That was the diagnosis up until just before I turned fifteen- anxiety. General anxiety, social anxiety, separation anxiety. It was something, a vague combination of all the ways one can feel out of place and time. There were constants. To this day I hate calling people on the phone, which dates as far back as I can remember. But it was in flux. Maybe some of this was obsessive-compulsive disorder (a psychiatrist theory). Or just a weird adolescence. Perhaps I suffered the same fate as many ‘gifted’ children- a dysfunction around others, even those I had a lot in common with.

The lay of the land changed when the moods formed a pattern and my problems found a name. Ever since, life has been about reconciling old issues with newer ones. What is anxiety to me? Where does it fit now? Is it fully independent of bipolar, its own sovereign disorder- or perhaps that they feed each other in a cycle much like the steady sin wave that governs my mood swings and struggles with the extremes of bipolar disorder.

Anxiety, as it stands shortly before I turn twenty-four, is a symptom. A special sort of symptom, fed by hypomania followed by depression. It is the metaphorical headache that comes with reconciling two wildly different, but very real persons. After engaging in stupid or dangerous things while manic, my depressive self must deal with the social ostracism and humiliation. I’ve heard classmates and friends telling me they prefer the funny, hypersocial me- the same one I fear and hope never reappears. Each cycle one self creates commitments, strange friendships, debts monetary and not- then the other self must sift through them. A constant reminder of behavior that is both at times shameful and bizarre. Why did my depressive self let all this crap pile up? Why did my hypomanic self blow all that money?

To me, bipolar disorder is not just the two selves with little in common. It’s the attempt to be sinew, and connect the various fractions into a coherent self. It’s difficult and demanding- and gives me great anxiety. But anxiety is not a standalone issue- it is the water gushing from the crack on the dam. You can buy all the buckets you can find, and gather the water to keep it from flooding what lies below- but the water will never stop. The crack needs to be fixed. Thoreau spoke that “There are a thousand hacking at the branches of evil to one who is striking at the root”. Day-to-day maintenance is so overwhelming that in the past I could rarely ponder “why am I anxious?”

This present period of stability is incredible. It far surpasses the most raucous fun of hypomania, and it is the most treasured possession I have. It has allowed me to understand symptoms from a new perspective- the major cause is being controlled, so what still bothers me?

And anxiety is still there. I don’t like calling even close friends on the phone, or knocking on a stranger’s door. The anxiety is less widespread and reminds me more of my pre-bipolar past, talking with a soft-spoken psychologist and trying to control my breathing and body temperature with biofeedback. This is what remains, once the anxiety of reconciliation is kept to a dull roar. Like the tremor in my right hand from lithium, it’s okay that it exists. I can handle it. I’m okay.

The first day of the rest of your life

Yesterday the last of my college responses came. For the last four years I’ve been in and out of junior college, dealing with a bipolar disorder that was resisting treatment. Besides that, I realized in the fall of 2009 that the prep school utopia was not for me- I couldn’t switch from pressure cooker high school to a pressure cooker college, on to a pressure cooker career. That was a road with an unhappy conclusion. But I felt ready to try to transfer.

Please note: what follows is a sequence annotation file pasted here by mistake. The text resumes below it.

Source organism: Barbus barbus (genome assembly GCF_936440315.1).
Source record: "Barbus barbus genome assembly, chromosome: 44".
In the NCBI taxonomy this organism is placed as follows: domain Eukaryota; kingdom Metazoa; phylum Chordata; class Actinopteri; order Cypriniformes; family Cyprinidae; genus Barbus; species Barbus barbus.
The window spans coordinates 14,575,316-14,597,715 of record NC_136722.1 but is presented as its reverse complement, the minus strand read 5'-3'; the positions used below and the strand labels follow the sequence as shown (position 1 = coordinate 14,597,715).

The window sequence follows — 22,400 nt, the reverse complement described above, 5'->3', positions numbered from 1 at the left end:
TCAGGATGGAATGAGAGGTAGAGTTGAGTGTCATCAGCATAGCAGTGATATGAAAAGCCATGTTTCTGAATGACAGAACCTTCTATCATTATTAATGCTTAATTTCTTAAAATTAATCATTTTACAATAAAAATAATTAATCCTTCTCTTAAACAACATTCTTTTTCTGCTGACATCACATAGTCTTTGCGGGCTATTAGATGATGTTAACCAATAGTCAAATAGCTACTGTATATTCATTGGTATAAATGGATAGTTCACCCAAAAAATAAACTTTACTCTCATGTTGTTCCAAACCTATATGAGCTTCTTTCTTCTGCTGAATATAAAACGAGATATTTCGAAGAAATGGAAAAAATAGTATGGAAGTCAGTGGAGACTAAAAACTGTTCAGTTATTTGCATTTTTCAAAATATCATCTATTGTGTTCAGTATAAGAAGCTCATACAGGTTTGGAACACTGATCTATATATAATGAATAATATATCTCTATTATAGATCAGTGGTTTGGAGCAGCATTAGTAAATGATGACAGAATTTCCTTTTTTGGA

I got into all the places I had applied. When I first applied to colleges out of high school, I visited one and bought a lovely heavy long-sleeved shirt with the name on the front. When I did not get into that particular school, it always felt a bit strange (though the shirt was lovely and I couldn’t throw it away). This year when I visited my favored place I got a hoodie and played the same game of chicken. I’m glad it’s a reminder of what could be in the future, rather than a past hope.

There’s a comforting haze when the schools have yet to respond. The paperwork for the next step of my life was filed, but the mystery keeps it all from sinking in. I’m going somewhere in September to try for a degree. The junior college limbo period has ended; I’ve picked up enough pieces now, and in the process figured out what I need and what I can live without.

The commencement speech cliche that ‘today is the first day of the rest of your life’ hits home. Of course, that’s true for every day, but only at certain points does the perspective of that quote resonate.

Coming out…as living with a mental illness

In a perfect follow-up to my earlier post on mental illness and stigma, Al Jazeera America has posted a lovely feature about Elyn Saks, a distinguished legal scholar who “came out” as schizophrenic in 2007.

I think her story helps demonstrate a parallel between combating stigma about mental illness and combating stigma about being LGBT. Friday’s celebrity news was dominated by Ellen Page coming out as lesbian. The more people that are open and public about their sexuality, the easier it becomes for those who are still tentative about coming out. Saks, by deciding to emerge as a genius academic living with a serious mental condition, sends a clear message. Having bipolar disorder, or schizophrenia, or major depression isn’t a personal failing, and it doesn’t guarantee a life of missed opportunity. There is power in her story, where she went ahead with her dreams despite pleas to choose a less ambitious career.

There are many traits that can isolate us- being LGBT, having a religious or political philosophy at odds with our family or community, and yes, living with mental illness. The reason I choose to live openly as a bipolar is that I’ve come to learn that I am not alone. There are other people like me, hundreds of thousands in the United States. When Saks and those like her talk about their experience in public, it helps to show that the struggle you are having is not unique.

And that it’s not something to ever be ashamed of.